Opposition-bound: Social Democratic Party leader and top SPD candidate Martin Schulz gives a statement to the media at the party headquarters in Berlin, Germany, after his election loss. Picture: REUTERS
Opposition-bound: Social Democratic Party leader and top SPD candidate Martin Schulz gives a statement to the media at the party headquarters in Berlin, Germany, after his election loss. Picture: REUTERS

Berlin — Chancellor Angela Merkel said on Monday she would talk with mainstream parties about trying to form a "good, stable" government after Germany’s watershed election, and vowed to win back voters who supported an upstart nationalist force.

In Sunday’s election, the right-wing Alternative for Germany (AfD) party poached 1-million votes from Merkel’s conservatives, leaving her without an obvious coalition to lead Europe’s largest economy.

"We had hoped for a better result," she admitted, referring to her CDU/CSU bloc’s 33% score, its worst outcome since 1949.

Merkel, 63, said she would now seek exploratory talks on an alliance with two smaller parties, the pro-business Free Democrats and the Greens.

And she would extend an olive branch to the Social Democrats, her junior partners for eight of her 12 years in power, who regressed to a crushing 20.5% share of the vote and pledged to go into opposition.

The poll marked a breakthrough for the anti-Islam AfD that, with 12.6%, became the third-strongest party and vowed to "go after" Merkel over her migrant and refugee policy.

Merkel admitted that she had been a "polarising figure" to many people who ultimately gave their vote to the AfD.

She acknowledged that the AfD’s strongholds in depressed corners of the former communist east felt "left behind". She said she believed that not all were die-hard supporters of the AfD and that at least some could be won back "with good policies that solve problems".

News weekly Der Spiegel said Merkel had no one but herself to blame for her electoral bruising. "Angela Merkel deserved this defeat," the magazine’s Dirk Kurbjuweit wrote, accusing her of running an "uninspired campaign" and "largely ignoring the challenges posed by the right".

The entry of about 90 hard-right MPs to the glass-domed Bundestag chamber breaks a taboo in post-Second World War Germany.

While joyful supporters of the AfD — a party with links to the far-right French National Front and Britain’s Ukip — sang the German national anthem at a Berlin club as the results came in late Sunday, hundreds of protesters outside shouted "Nazis out!"

The AfD’s top candidate in the election, Alexander Gauland, said on Monday that the party was the one true defender of a Germany for the Germans.

"I don’t want to lose Germany to an invasion of foreigners from foreign cultures," he said.

He refused to back away from recent comments urging Germans to be proud of their war veterans, and calling for a government official who was of Turkish origin to be "dumped in Anatolia".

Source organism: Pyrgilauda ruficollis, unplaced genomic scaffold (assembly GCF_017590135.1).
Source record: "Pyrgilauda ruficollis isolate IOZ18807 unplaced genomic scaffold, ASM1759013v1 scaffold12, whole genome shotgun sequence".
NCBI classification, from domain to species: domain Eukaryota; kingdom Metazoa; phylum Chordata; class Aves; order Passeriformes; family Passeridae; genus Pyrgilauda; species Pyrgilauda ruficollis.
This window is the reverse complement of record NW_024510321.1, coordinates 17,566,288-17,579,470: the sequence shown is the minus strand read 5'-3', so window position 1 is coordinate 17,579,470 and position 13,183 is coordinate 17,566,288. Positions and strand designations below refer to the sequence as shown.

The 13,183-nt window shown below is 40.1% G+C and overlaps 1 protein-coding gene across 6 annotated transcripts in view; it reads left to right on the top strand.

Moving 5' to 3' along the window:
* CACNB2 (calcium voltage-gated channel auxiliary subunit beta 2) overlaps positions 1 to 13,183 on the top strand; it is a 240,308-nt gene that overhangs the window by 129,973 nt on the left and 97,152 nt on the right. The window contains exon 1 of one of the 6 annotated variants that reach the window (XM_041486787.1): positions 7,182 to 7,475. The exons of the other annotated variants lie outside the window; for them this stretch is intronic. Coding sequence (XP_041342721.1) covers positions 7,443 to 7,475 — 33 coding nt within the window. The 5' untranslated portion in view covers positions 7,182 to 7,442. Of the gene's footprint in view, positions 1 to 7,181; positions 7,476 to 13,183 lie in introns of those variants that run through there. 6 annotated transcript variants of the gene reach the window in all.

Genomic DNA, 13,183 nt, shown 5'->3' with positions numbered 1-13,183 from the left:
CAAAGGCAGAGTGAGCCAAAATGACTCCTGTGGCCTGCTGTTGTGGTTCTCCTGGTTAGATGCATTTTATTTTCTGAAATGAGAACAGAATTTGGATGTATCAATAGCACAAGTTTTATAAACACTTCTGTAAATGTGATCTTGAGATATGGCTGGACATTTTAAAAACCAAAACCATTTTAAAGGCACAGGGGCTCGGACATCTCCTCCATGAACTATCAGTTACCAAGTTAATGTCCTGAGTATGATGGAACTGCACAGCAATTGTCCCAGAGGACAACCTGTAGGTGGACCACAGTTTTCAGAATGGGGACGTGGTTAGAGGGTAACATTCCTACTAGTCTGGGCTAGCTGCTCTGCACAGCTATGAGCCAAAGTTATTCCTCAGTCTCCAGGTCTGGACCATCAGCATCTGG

But just hours after its triumph, the long-simmering infighting between radical and more moderate forces in the party spilled into the open at a dramatic news conference.

AfD co-leader Frauke Petry stunned her colleagues by saying she would not join the party’s parliamentary group and would serve as an independent MP. She then abruptly left the room in a move Gauland criticised as "excessively feisty".

Political scientist Suzanne Schuettemeyer of Halle University in eastern Germany said despite it remaining an opposition party with marked internal divisions, the AfD’s presence in parliament would harm the country’s image abroad.

"It’s Germany and it will change the way we are perceived, because AfD will speak a language that we thought ... was outside of our political consensus," she said.

All other political parties have ruled out working with the AfD, whose leaders call Merkel a "traitor" for allowing in more than 1-million asylum seekers since 2015.

Merkel said while she was not seeking a repeat of the influx, she stood by her decision made on "humanitarian grounds".

But the leader of her Bavarian CSU allies, Horst Seehofer, a vocal critic of Merkel’s asylum policy, called the poll outcome a "bitter disappointment" and vowed to close the "open flank" on the right before state elections next year.

The Social Democrats’ leader Martin Schulz, putting a brave face on his defeat, vowed on Monday that the 150-year-old traditional workers party would be "a strong opposition force … to defend democracy in this country against those who question it and attack it".

This is likely to force Merkel to team up with two smaller, very different, parties to form a line-up dubbed the "Jamaica coalition" because the three parties’ colours match those of the Caribbean country’s flag.

One is the liberal Free Democratic Party (FDP), which scored a 10.7% comeback after crashing out of parliament four years ago.

The other is the left-leaning Greens party, which won 8.9% on campaign pledges to drive forward the country’s clean energy transition.

But with marked differences on issues ranging from EU integration to immigration, months of horse-trading could lie ahead to build a new government and avert snap elections.


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